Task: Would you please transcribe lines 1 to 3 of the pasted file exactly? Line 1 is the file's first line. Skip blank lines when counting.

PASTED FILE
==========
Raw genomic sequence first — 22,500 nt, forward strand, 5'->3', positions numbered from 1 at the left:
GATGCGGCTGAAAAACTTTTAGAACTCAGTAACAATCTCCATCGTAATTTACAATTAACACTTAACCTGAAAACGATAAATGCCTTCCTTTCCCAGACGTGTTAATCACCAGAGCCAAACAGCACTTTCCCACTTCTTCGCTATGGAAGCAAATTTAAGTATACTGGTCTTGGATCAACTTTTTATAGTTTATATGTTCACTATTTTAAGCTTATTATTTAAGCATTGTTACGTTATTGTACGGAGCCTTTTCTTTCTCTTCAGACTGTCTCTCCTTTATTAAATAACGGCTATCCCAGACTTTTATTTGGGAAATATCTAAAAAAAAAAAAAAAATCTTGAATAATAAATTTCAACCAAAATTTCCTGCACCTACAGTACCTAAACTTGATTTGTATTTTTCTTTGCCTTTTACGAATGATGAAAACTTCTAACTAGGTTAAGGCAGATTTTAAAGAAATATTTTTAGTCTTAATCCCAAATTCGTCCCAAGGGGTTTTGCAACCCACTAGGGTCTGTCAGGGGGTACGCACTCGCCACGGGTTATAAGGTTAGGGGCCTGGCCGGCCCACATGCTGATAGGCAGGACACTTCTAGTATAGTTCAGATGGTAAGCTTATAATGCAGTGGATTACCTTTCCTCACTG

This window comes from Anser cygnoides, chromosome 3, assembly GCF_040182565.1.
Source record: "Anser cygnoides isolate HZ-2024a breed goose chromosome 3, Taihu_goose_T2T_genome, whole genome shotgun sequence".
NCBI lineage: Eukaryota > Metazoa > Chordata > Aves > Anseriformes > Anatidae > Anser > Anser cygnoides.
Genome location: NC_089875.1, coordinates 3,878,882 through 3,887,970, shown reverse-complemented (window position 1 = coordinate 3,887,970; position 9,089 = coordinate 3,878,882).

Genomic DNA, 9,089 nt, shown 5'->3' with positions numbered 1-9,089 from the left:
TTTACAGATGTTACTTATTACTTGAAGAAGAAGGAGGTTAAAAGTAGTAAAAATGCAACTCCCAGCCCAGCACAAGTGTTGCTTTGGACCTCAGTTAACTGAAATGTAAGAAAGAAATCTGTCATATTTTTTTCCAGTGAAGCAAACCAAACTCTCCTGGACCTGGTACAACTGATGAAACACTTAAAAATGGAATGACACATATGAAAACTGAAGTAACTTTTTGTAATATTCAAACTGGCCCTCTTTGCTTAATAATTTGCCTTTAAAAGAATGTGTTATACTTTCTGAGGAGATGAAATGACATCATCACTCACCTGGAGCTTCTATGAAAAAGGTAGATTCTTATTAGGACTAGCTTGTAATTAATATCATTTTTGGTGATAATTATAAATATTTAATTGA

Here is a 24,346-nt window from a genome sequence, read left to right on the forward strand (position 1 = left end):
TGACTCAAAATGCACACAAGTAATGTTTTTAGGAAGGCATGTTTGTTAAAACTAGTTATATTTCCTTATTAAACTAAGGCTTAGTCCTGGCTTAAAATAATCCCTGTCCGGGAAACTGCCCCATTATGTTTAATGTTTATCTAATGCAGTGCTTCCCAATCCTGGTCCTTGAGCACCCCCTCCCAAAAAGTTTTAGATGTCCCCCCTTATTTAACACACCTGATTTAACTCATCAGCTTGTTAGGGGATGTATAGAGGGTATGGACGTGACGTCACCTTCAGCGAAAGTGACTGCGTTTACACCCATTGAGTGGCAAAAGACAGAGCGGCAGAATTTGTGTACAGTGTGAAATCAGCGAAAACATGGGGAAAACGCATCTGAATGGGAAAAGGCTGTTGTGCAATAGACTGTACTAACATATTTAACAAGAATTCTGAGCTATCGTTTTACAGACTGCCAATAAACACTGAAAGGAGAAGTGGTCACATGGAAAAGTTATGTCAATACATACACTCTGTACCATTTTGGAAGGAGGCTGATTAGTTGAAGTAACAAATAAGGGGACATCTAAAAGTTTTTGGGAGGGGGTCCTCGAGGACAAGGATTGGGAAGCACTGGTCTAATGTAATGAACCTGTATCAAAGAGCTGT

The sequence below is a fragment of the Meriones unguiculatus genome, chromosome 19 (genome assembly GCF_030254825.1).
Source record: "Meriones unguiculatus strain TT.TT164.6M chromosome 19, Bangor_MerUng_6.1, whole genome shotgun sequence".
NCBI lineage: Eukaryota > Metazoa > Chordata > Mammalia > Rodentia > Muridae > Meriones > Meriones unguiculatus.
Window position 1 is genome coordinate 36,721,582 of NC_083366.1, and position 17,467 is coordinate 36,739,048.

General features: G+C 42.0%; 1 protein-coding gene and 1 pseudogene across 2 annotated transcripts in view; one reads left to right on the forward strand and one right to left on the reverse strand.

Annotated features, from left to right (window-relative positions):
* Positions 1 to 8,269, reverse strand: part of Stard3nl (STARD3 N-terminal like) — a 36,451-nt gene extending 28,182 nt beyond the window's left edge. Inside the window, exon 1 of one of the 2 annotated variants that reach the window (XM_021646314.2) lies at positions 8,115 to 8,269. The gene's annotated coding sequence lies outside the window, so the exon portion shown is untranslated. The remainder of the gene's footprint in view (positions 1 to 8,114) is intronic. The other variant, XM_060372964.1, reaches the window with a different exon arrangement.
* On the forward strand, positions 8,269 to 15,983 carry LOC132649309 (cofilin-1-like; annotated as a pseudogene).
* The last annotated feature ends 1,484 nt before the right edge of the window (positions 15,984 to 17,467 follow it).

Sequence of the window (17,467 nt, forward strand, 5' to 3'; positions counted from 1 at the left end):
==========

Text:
Raw genomic sequence first — 22,500 nt, forward strand, 5'->3', positions numbered from 1 at the left:
GATGCGGCTGAAAAACTTTTAGAACTCAGTAACAATCTCCATCGTAATTTACAATTAACACTTAACCTGAAAACGATAAATGCCTTCCTTTCCCAGACGTGTTAATCACCAGAGCCAAACAGCACTTTCCCACTTCTTCGCTATGGAAGCAAATTTAAGTATACTGGTCTTGGATCAACTTTTTATAGTTTATATGTTCACTATTTTAAGCTTATTATTTAAGCATTGTTACGTTATTGTACGGAGCCTTTTCTTTCTCTTCAGACTGTCTCTCCTTTATTAAATAACGGCTATCCCAGACTTTTATTTGGGAAATATCTAAAAAAAAAAAAAAAATCTTGAATAATAAATTTCAACCAAAATTTCCTGCACCTACAGTACCTAAACTTGATTTGTATTTTTCTTTGCCTTTTACGAATGATGAAAACTTCTAACTAGGTTAAGGCAGATTTTAAAGAAATATTTTTAGTCTTAATCCCAAATTCGTCCCAAGGGGTTTTGCAACCCACTAGGGTCTGTCAGGGGGTACGCACTCGCCACGGGTTATAAGGTTAGGGGCCTGGCCGGCCCACATGCTGATAGGCAGGACACTTCTAGTATAGTTCAGATGGTAAGCTTATAATGCAGTGGATTACCTTTCCTCACTG

This window comes from Anser cygnoides, chromosome 3, assembly GCF_040182565.1.